Interestingly, it’s not just future-thinking menus like the one at Lyaness that utilise AI for both artwork and design. At Velvet by Salvatore Calabrese and Bar Les Ambassadeurs in Paris, both menus have AI-created artwork on their menus despite being, at first glance anyway, fairly traditional (albeit impressive) hotel bars – the exact antithesis to new-wave venues like Kiki Lounge. “By integrating AI-generated abstract artwork, each piece is crafted to embody the unique flavours and textures of our cocktails from a non-human perspective,” Kevin Rigault, bar manager at Bar Les Ambassadeurs tells me. “This approach not only beautifies our menu but also aims to communicate on a sensory level, helping our guests to choose a cocktail that resonates with their tastes.”

“Mixology is indeed a form of art: combining flavours, textures and colours to create something unique and enjoyable,” he adds “By adorning our menu with visual art, we mirror this creative process, highlighting that each cocktail is not just a drink but a carefully crafted experience.”

When drinks writer Millie Milliken interviewed Chris Tanner, Martyn Simpson and Jack Wallis about the opening of their new venture Dram Bar, they commented that the pendulum seemed to be swinging in favour of the “high-concept, orchestrated opening.” Interestingly, two of the three were involved in the opening of Silverleaf, possibly one of the most high-concept openings in recent years. At Dram Bar, they’re hoping to do things differently, stripping it back to the basics. Although, there’s still some serious ingenuity happening here and, of course, a very large centrifuge (the machine used to strip solid particles from liquids in order to clarify them) in a prep room littered with tanks of CO2 for in-house carbonation. Not exactly your bog-standard margarita.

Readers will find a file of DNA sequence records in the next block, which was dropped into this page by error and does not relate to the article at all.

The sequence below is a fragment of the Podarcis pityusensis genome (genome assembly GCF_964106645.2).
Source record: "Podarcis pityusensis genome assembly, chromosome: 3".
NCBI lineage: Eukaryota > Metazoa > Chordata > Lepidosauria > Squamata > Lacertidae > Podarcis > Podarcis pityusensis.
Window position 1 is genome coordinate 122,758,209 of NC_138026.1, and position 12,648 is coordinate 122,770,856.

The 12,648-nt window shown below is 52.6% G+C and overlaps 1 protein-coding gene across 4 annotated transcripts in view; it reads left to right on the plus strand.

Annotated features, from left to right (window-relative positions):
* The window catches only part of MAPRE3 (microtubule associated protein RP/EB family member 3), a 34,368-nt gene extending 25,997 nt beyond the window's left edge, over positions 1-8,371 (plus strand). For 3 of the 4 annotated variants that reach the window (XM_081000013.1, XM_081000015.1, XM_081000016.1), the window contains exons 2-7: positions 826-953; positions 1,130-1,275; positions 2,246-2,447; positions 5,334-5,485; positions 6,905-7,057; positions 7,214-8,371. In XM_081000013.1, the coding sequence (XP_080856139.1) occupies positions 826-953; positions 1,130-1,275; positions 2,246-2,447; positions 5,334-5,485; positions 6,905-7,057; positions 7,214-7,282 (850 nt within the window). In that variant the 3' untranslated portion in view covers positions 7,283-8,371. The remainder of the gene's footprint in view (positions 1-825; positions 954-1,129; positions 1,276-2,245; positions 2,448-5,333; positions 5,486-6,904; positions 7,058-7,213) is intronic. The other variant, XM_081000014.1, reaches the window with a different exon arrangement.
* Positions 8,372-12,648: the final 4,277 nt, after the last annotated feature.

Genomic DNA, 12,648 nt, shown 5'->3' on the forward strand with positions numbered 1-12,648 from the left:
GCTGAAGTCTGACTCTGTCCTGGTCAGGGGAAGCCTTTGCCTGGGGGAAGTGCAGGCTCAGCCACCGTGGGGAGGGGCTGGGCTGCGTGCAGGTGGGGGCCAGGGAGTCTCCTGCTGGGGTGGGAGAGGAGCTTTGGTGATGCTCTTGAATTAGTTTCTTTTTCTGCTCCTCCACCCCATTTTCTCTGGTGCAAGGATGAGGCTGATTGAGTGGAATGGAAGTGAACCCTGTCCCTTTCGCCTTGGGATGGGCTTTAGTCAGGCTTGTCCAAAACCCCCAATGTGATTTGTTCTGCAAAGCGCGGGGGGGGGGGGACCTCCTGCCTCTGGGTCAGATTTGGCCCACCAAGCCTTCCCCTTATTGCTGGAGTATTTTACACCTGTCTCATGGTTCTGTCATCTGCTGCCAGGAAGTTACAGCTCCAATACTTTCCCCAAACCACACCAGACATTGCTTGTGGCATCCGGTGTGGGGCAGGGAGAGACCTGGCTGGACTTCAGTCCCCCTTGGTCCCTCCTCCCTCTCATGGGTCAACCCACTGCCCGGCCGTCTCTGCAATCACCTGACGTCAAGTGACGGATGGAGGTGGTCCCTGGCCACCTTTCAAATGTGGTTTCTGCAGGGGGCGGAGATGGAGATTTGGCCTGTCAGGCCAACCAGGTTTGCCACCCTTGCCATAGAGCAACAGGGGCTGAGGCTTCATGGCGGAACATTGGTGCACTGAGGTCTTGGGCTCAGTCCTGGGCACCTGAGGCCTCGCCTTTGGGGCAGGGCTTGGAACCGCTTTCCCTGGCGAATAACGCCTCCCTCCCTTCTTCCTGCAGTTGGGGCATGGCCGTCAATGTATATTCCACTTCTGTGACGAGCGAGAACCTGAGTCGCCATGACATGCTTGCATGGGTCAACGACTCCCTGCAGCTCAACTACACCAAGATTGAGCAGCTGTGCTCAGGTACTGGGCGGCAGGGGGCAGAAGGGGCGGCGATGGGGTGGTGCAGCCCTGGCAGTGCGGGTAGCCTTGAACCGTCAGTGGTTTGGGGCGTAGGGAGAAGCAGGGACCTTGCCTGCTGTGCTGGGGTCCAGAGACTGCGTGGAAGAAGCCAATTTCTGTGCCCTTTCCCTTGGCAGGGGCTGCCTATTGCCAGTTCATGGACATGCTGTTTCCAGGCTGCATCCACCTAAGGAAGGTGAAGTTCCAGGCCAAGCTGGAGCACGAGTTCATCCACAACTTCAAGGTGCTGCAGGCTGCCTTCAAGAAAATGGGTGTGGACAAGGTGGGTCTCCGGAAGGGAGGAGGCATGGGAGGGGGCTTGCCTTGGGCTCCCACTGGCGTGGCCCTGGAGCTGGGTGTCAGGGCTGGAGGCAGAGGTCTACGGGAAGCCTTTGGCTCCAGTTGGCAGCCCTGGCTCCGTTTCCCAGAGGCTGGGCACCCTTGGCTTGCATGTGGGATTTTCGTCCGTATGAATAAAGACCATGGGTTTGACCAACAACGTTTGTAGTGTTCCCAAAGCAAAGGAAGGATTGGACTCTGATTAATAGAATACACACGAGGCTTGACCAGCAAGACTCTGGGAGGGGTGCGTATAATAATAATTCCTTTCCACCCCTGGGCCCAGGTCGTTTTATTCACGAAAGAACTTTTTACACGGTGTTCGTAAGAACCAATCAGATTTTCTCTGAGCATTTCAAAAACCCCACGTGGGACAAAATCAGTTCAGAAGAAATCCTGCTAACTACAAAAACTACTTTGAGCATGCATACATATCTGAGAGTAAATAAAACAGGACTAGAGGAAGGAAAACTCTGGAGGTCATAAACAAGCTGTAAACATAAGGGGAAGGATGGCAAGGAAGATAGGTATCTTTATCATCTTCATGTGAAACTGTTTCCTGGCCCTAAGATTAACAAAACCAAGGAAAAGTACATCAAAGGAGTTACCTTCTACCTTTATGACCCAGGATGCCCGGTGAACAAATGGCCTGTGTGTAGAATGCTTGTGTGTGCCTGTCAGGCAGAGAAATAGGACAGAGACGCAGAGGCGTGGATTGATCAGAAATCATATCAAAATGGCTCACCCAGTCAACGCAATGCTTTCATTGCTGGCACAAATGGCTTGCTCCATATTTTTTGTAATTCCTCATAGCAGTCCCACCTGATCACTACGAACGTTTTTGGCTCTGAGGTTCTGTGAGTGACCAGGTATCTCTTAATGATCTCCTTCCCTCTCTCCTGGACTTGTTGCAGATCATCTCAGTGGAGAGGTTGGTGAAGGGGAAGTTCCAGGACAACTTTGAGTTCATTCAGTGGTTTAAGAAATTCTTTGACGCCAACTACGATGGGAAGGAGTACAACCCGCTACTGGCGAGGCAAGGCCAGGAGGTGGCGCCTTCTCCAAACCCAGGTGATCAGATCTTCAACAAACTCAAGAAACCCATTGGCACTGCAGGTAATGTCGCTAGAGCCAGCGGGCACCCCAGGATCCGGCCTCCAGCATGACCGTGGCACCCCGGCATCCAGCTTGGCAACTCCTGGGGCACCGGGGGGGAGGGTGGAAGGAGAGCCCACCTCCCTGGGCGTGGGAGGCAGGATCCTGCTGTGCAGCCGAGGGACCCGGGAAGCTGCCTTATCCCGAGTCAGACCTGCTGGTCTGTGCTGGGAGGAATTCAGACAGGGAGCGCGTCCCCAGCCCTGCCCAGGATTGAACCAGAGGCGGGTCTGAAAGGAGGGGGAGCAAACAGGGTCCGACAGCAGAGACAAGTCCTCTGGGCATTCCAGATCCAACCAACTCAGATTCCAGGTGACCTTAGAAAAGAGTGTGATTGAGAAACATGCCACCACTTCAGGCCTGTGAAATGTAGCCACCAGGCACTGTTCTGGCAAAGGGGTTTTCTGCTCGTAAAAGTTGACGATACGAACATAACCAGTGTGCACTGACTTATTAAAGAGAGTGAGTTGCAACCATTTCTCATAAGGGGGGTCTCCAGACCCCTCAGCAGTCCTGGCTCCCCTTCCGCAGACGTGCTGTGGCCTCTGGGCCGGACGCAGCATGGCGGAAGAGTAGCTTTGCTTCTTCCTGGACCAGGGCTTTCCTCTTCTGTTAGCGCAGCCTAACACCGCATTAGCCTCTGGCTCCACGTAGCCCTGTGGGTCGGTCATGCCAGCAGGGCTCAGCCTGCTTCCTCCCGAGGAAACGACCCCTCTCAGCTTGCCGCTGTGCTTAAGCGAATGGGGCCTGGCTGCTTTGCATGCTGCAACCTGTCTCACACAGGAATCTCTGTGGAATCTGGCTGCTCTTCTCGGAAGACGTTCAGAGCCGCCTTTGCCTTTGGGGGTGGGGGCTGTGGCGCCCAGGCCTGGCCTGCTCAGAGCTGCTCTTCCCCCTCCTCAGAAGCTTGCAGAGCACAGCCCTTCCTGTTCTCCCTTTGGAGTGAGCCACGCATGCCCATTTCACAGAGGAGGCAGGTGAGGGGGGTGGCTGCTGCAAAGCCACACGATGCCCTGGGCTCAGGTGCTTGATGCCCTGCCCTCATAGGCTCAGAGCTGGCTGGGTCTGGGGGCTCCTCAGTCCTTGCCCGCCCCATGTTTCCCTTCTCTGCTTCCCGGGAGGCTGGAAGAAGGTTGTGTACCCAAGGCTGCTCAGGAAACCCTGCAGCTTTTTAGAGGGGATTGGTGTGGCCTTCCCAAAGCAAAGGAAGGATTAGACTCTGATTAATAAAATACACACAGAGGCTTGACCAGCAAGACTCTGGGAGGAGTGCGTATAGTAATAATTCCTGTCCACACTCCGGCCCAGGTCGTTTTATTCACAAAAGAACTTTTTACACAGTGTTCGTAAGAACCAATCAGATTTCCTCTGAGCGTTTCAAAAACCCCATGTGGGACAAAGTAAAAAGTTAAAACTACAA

It seems that the rise of these ‘high-concept’ bars, as Millie and the Dram guys put it, has brought with it this new trend towards illustrating and adorning menus. As mixologists and bar folk have more ability to experiment, they are then faced with the dilemma of communicating these experimentations to the people drinking them. I’ve always said that it was the first time I interviewed Mr Lyan when I finally realised how special a cocktail can be; how a drink can be treated with the same reverence as a plate of Michelin-starred food. But trying to get that across via the simplified means of a menu can end up being reductive. So, bartenders have found themselves turning to visual elements.

It would be impossible to sit down at Silverleaf and not be drawn in by the sheer beauty of seeing these ingredients at 100X magnification. It is a reminder that there is so much of this world that you can’t understand until you take a closer look. Cocktails are very much the same. The menu may laconically state, as in the case with Silverleaf’s Fig & Meadowsweet: ‘Aberfeldy 12, Olorosso, Fig Mead, Meadowsweet’, but it’s between the lines where the magic happens and the cocktail comes into its own. By utilising artwork, bars can finally help the drinker read between those lines.